China, Japan hold talks over disputed territory

China's President Xi Jinping (R) shakes hands with Japan's Prime Minister Shinzo Abe during their meeting at the Great Hall of the People, on the sidelines of the Asia Pacific Economic Co-operation meetings in Beijing. (Reuters)

China's President Xi Jinping (R) shakes hands with Japan's Prime Minister Shinzo Abe during their meeting at the Great Hall of the People, on the sidelines of the Asia Pacific Economic Co-operation meetings in Beijing. (Reuters)

On Monday, Chinese President Xi Jinping and Japanese Prime Minister Shinzo Abe held formal talks for the first time since the two leaders took office, a breakthrough in ending a two-year row between Asia’s biggest economies over history and territory.

China and Japan, the world’s second and third-largest economies, have sparred over disputed islands, regional rivalry and the bitter legacy of Japan’s wartime occupation of China.

The meeting between Abe and Xi, which took place in Beijing’s Great Hall of the People, came three days after the two countries agreed to work on improving ties and signalled willingness to put their rival claims over disputed islands on the back burner. They met on the sidelines of a gathering of Asia-Pacific leaders, Japan’s foreign ministry said.

Resolving issues
Rebuilding trust between the long-time rivals will not be easy. In signs that fundamental problems would not be resolved easily, Abe has previously said that there had been no change in Japan’s stance on the isles at the heart of the territorial dispute, while China’s top diplomat, Yang Jiechi, urged Japan to properly address sensitive issues such as history and the islands.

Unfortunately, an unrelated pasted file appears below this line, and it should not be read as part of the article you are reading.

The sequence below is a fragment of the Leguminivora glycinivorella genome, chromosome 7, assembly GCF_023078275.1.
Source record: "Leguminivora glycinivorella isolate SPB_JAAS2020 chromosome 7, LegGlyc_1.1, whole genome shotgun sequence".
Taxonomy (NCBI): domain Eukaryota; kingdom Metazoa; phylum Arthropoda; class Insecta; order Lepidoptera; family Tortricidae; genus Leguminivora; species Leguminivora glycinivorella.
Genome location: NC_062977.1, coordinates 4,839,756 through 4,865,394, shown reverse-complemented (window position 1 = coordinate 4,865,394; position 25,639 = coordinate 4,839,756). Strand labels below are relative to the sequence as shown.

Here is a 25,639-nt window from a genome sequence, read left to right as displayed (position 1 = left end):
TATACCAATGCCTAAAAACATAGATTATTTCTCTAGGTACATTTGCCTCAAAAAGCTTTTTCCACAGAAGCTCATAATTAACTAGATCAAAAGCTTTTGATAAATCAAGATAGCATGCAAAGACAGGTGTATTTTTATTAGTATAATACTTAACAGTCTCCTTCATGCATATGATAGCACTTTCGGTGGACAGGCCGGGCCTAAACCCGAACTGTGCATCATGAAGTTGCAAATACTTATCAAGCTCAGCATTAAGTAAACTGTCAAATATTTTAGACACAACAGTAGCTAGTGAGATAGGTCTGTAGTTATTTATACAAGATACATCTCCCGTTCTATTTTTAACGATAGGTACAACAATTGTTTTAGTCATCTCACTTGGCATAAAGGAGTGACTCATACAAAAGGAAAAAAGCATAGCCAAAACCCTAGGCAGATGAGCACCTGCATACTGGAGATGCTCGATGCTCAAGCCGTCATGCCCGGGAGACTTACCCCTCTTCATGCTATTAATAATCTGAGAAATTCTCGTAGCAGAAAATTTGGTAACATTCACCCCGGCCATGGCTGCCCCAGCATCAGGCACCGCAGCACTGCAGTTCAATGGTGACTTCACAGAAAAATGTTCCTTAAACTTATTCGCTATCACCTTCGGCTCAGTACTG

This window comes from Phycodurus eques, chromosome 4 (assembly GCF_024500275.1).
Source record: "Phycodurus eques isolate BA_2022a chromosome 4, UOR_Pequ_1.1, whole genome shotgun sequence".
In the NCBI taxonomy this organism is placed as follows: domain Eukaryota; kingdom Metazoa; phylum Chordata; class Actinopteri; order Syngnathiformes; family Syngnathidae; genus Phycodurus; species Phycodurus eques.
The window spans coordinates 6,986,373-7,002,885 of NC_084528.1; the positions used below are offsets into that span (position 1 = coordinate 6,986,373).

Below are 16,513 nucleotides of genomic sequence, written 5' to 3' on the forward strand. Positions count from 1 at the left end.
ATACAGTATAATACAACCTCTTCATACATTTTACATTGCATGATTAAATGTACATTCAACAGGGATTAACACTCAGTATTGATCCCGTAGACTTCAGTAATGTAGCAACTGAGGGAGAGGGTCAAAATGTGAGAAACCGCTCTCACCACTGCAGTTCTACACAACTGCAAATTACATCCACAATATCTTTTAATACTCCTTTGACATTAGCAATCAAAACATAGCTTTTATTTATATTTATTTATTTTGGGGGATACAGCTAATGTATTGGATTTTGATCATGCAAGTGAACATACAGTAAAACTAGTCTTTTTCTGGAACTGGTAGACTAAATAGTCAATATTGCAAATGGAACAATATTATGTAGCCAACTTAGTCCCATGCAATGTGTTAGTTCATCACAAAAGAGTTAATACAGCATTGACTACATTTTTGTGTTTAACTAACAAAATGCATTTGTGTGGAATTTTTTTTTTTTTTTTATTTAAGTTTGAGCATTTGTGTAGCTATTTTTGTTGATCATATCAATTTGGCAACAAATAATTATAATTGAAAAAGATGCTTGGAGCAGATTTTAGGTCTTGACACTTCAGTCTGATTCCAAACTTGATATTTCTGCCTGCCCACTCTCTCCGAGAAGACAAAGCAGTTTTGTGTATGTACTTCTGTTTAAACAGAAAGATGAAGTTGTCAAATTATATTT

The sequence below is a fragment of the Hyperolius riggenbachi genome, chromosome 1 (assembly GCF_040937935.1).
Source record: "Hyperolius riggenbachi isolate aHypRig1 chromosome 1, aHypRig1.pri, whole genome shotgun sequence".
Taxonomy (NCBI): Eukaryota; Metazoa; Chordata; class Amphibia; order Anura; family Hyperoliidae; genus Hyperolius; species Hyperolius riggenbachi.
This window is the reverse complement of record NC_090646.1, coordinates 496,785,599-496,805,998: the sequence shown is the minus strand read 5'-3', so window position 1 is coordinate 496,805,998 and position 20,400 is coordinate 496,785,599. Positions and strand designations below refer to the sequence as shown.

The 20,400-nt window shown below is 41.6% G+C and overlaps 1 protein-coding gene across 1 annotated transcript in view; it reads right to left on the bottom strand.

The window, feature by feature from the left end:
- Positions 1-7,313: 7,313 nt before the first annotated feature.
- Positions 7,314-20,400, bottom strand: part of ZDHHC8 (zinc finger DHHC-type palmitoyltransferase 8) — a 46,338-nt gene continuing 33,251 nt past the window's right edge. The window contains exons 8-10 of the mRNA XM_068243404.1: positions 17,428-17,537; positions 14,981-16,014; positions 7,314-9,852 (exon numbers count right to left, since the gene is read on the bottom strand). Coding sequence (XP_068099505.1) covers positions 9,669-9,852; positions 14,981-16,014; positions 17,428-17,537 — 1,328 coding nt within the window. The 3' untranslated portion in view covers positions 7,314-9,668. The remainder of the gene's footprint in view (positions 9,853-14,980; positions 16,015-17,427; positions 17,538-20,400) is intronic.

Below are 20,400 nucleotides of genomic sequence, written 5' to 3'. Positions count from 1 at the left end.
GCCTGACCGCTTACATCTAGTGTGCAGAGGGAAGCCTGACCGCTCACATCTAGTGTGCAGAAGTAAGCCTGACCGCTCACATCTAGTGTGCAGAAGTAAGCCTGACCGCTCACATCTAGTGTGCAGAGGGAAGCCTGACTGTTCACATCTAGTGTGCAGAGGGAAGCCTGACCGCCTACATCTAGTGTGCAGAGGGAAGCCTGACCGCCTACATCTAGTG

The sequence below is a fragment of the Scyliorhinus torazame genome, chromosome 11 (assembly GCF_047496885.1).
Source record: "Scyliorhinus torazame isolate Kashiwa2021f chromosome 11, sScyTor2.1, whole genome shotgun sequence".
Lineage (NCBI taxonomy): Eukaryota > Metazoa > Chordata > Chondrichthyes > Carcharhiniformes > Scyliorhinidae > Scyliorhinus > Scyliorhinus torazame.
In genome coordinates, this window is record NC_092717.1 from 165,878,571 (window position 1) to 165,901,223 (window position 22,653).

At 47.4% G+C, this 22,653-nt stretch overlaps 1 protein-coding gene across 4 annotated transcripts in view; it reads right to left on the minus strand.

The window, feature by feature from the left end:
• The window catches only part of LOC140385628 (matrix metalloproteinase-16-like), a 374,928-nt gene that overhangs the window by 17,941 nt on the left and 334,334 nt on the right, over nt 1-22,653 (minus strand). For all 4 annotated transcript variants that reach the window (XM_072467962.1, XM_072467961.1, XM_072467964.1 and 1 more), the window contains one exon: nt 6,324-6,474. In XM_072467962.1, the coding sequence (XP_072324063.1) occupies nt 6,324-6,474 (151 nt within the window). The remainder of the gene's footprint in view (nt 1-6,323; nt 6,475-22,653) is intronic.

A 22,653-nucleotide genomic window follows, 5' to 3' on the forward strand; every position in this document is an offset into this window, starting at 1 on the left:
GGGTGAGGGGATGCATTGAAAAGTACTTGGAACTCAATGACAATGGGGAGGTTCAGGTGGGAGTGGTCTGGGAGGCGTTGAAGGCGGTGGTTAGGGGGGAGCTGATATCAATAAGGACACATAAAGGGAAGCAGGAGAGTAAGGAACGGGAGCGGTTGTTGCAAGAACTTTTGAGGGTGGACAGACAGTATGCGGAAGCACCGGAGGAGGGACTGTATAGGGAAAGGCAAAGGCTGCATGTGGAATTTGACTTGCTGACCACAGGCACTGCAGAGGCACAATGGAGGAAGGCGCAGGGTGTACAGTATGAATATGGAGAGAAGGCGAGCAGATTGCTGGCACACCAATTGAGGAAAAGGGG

Abe, who has not met Xi except to shake hands since taking office in December 2012, has been calling for a one-on-one meeting at the November 10 and 11 Asia Pacific Economic Cooperation (APEC) summit.

China has sought assurances that Abe would not repeat his December 2013 visit to Tokyo’s Yasukuni Shrine for the war dead, seen in Beijing as a symbol of Japan’s past militarism.
Such a promise would be hard for Abe to make, however, and the Japanese leader said last Friday that the agreement did not cover specific issues such as his shrine visits.

Beijing has also demanded that Japan acknowledge the existence of a formal territorial dispute over the tiny islands in the sea between the two nations, which are controlled by Japan but also claimed by China. Friday’s agreement appeared to be a diplomatic compromise on that issue, allowing the meeting to go ahead. – Reuters

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